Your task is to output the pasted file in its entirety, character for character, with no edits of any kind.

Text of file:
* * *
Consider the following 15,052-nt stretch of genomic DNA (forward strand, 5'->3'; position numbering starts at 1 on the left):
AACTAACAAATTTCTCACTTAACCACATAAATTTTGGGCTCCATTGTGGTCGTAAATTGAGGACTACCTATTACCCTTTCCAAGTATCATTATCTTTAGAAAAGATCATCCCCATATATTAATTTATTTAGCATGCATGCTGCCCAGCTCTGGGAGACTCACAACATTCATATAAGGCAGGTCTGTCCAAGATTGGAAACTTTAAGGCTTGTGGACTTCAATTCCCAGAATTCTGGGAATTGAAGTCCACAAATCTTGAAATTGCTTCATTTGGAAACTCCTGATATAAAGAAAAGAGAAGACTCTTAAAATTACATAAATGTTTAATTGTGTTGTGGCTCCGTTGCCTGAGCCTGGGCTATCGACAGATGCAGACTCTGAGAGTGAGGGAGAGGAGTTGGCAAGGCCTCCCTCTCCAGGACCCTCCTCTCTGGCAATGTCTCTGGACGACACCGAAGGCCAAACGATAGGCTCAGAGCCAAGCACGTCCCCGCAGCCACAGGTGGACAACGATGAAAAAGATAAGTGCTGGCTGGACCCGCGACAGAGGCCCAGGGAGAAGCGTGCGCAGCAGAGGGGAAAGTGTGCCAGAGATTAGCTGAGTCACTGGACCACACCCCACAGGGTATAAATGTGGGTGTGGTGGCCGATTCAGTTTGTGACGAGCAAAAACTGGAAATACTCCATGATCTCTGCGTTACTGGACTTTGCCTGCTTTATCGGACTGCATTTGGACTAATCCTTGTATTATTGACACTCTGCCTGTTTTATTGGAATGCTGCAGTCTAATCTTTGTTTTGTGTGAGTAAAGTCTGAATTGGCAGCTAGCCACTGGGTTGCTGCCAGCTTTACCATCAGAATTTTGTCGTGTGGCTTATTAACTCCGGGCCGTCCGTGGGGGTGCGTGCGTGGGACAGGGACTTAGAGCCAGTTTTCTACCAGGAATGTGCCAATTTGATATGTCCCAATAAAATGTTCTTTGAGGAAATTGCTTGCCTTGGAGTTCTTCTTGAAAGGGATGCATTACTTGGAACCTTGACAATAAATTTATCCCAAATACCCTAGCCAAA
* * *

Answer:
Consider the following 15,052-nt stretch of genomic DNA (forward strand, 5'->3'; position numbering starts at 1 on the left):
AACTAACAAATTTCTCACTTAACCACATAAATTTTGGGCTCCATTGTGGTCGTAAATTGAGGACTACCTATTACCCTTTCCAAGTATCATTATCTTTAGAAAAGATCATCCCCATATATTAATTTATTTAGCATGCATGCTGCCCAGCTCTGGGAGACTCACAACATTCATATAAGGCAGGTCTGTCCAAGATTGGAAACTTTAAGGCTTGTGGACTTCAATTCCCAGAATTCTGGGAATTGAAGTCCACAAATCTTGAAATTGCTTCATTTGGAAACTCCTGATATAAAGAAAAGAGAAGACTCTTAAAATTACATAAATGTTTAATTGTGTTGTGGCTCCGTTGCCTGAGCCTGGGCTATCGACAGATGCAGACTCTGAGAGTGAGGGAGAGGAGTTGGCAAGGCCTCCCTCTCCAGGACCCTCCTCTCTGGCAATGTCTCTGGACGACACCGAAGGCCAAACGATAGGCTCAGAGCCAAGCACGTCCCCGCAGCCACAGGTGGACAACGATGAAAAAGATAAGTGCTGGCTGGACCCGCGACAGAGGCCCAGGGAGAAGCGTGCGCAGCAGAGGGGAAAGTGTGCCAGAGATTAGCTGAGTCACTGGACCACACCCCACAGGGTATAAATGTGGGTGTGGTGGCCGATTCAGTTTGTGACGAGCAAAAACTGGAAATACTCCATGATCTCTGCGTTACTGGACTTTGCCTGCTTTATCGGACTGCATTTGGACTAATCCTTGTATTATTGACACTCTGCCTGTTTTATTGGAATGCTGCAGTCTAATCTTTGTTTTGTGTGAGTAAAGTCTGAATTGGCAGCTAGCCACTGGGTTGCTGCCAGCTTTACCATCAGAATTTTGTCGTGTGGCTTATTAACTCCGGGCCGTCCGTGGGGGTGCGTGCGTGGGACAGGGACTTAGAGCCAGTTTTCTACCAGGAATGTGCCAATTTGATATGTCCCAATAAAATGTTCTTTGAGGAAATTGCTTGCCTTGGAGTTCTTCTTGAAAGGGATGCATTACTTGGAACCTTGACAATAAATTTATCCCAAATACCCTAGCCAAA